Evelyn M. Charves, Plaintiff, Appellant, v. the Western Union Telegraph Co., et al., Defendants, Appellees, 711 F.2d 462 (1st Cir. 1983)Annotate this Case
Argued June 8, 1983. Decided July 11, 1983
John E. Fornaro, Jr., Greenville, R.I., for plaintiff, appellant.
Philip J. Moss, Boston, Mass., with whom Morgan, Brown & Joy, Boston, Mass., was on brief, for The Western Union Telegraph Co.
Before McGOWAN,* Senior Circuit Judge, COFFIN and BREYER, Circuit Judges.
This appeal from the district court presents solely a challenge to an award of attorney's fees to an employer who prevailed in two sex discrimination suits brought against it under Title VII of the Civil Rights Act of 1964, 42 U.S.C. § 2000e-5(k). For the reasons hereinafter appearing, we affirm that award.
* Beginning in 1973, appellant filed a series of charges with the Equal Employment Opportunity Commission, alleging acts of sex discrimination by her employer, appellee Western Union Telegraph Company. Released from the necessity of pursuing further relief at the hands of the Commission by a "right to sue" letter from it on April 18, 1974, appellant brought the first of two actions in the district court. After filing further charges with the EEOC, and receiving a further "right to sue" letter in 1977, the second action was commenced in August, 1977. The two were consolidated for a trial which consumed three days, after which the trial judge concluded, in a decision issued March 9, 1981, that both complaints should be dismissed.1
The court postponed entry of a final judgment in order to hear and dispose of Western Union's claim, as the prevailing party, for attorney's fees.2 The issue was briefed, with appellant asserting additionally that she would be unable to pay any such award. Because of the latter claim, the court permitted discovery as to appellant's financial situation. Both sides participated in such discovery by means of interrogatories, and Western Union deposed appellant and another witness.
On September 16, 1982, the district court entered a final judgment in the litigation, accompanied by a Supplemental Memorandum. An award of attorney's fees and expenses was made to Western Union in the amount of $25,000. That award is the subject of this appeal.3
Appellant's brief on appeal formulates two claims of error. One is that the district court was wrong in its finding that the causes of action brought by appellant were, in its words, "frivolous, unreasonable, and without foundation." The second error is said to reside in the court's conclusion that the $25,000 award will not "completely ruin the Plaintiff from a financial standpoint." We address these in turn.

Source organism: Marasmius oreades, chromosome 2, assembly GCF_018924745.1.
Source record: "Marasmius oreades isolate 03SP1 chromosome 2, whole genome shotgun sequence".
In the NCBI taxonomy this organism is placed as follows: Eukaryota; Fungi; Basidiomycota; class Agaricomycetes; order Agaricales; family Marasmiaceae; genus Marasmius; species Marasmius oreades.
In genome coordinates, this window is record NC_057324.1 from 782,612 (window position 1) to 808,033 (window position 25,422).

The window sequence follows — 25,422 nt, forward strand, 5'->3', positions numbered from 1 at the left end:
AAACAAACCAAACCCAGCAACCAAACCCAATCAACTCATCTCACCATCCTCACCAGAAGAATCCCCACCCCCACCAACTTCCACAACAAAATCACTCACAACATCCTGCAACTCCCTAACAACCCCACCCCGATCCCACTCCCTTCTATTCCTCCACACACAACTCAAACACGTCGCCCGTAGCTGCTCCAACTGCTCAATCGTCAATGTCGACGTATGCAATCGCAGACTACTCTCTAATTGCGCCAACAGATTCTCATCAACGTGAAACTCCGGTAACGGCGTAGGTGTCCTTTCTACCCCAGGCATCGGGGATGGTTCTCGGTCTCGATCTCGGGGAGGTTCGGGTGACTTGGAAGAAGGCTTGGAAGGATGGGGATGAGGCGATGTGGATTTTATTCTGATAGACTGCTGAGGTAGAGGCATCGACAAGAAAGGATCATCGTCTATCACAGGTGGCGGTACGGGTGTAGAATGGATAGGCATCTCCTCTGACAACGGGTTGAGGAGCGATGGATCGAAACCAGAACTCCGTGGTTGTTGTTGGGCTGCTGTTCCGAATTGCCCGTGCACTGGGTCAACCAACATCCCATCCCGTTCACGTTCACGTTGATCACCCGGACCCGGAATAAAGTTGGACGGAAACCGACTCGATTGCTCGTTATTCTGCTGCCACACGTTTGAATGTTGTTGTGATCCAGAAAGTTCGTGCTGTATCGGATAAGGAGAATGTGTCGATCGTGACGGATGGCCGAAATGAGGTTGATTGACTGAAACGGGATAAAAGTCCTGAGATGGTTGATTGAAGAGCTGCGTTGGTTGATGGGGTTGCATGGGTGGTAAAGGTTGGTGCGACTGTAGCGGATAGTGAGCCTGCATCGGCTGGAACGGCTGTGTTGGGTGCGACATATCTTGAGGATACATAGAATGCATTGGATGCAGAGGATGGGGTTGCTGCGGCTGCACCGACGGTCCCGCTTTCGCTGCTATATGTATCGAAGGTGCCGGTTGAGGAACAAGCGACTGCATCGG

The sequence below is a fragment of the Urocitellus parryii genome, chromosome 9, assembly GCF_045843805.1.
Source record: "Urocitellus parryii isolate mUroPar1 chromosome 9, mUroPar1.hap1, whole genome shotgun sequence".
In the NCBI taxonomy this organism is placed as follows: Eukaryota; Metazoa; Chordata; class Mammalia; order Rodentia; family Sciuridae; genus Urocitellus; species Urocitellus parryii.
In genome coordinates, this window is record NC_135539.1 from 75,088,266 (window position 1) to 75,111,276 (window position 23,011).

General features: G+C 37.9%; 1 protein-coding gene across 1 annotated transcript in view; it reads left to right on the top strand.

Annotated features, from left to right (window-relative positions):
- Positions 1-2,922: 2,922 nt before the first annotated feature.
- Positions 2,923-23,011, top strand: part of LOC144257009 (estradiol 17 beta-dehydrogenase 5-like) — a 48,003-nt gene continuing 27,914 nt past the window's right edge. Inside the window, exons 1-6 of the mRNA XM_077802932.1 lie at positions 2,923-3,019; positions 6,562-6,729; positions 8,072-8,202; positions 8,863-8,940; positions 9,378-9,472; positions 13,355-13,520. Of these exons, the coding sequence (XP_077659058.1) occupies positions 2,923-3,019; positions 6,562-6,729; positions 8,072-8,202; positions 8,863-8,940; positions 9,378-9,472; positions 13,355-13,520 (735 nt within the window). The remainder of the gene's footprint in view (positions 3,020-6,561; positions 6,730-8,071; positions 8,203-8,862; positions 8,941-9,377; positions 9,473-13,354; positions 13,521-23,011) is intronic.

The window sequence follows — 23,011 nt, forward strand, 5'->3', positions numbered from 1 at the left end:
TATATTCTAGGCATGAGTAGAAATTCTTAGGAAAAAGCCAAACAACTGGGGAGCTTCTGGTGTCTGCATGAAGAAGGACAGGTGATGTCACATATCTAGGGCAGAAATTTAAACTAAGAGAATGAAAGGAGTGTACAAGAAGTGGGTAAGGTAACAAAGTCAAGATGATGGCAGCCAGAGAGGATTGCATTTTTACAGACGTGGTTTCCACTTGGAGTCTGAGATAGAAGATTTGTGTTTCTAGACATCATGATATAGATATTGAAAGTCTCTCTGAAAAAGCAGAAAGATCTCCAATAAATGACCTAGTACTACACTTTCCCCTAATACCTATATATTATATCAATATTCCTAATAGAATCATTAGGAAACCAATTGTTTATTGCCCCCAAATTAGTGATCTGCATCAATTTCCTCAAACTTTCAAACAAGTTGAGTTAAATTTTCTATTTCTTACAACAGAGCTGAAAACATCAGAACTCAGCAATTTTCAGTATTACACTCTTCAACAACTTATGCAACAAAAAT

A. The Christianburg Standard.
The Supreme Court of the United States has explicitly addressed the circumstances in which attorney's fees may be awarded to prevailing defendants. In Christianburg Garment Co. v. EEOC, 434 U.S. 412, 421, 98 S. Ct. 694, 700, 54 L. Ed. 2d 648 (1978), it said that "[A] district court may in its discretion award attorney's fees to a prevailing defendant in a Title VII case upon a finding that the plaintiff's action was frivolous, unreasonable, or without foundation, even though not brought in subjective bad faith." (emphasis supplied). The finding made by the district court in its Final Judgment in the case before us tracks exactly the Christianburg language, except for the use of the word "and" in place of "or" before "without foundation."
Appellant relies heavily upon the fact that the preliminary assessment by the EEOC of the charges she lodged with it were generally favorable. But, as the district court said in its Supplemental Memorandum, the fact that "an administrative agency has reached a contrary conclusion as to the merits of a plaintiff's case is not in any sense conclusive; nor does it bar the allowance of attorney's fees to a defendant" who has prevailed in a subsequent judicial proceeding. See Carrion v. Yeshiva University, 535 F.2d 722 (CA 2, 1976).
In any event, the preliminary proceedings before the EEOC do not, for purposes of testing the merits of discrimination claims, approach the rigors of the adversary process operative in a Title VII litigation in the federal courts. A finding after that process has been exhausted that the plaintiff's case is frivolous provides an adequate foundation for the court to exercise its discretion to award attorney's fees to the prevailing defendant. Christianburg makes this crystal clear.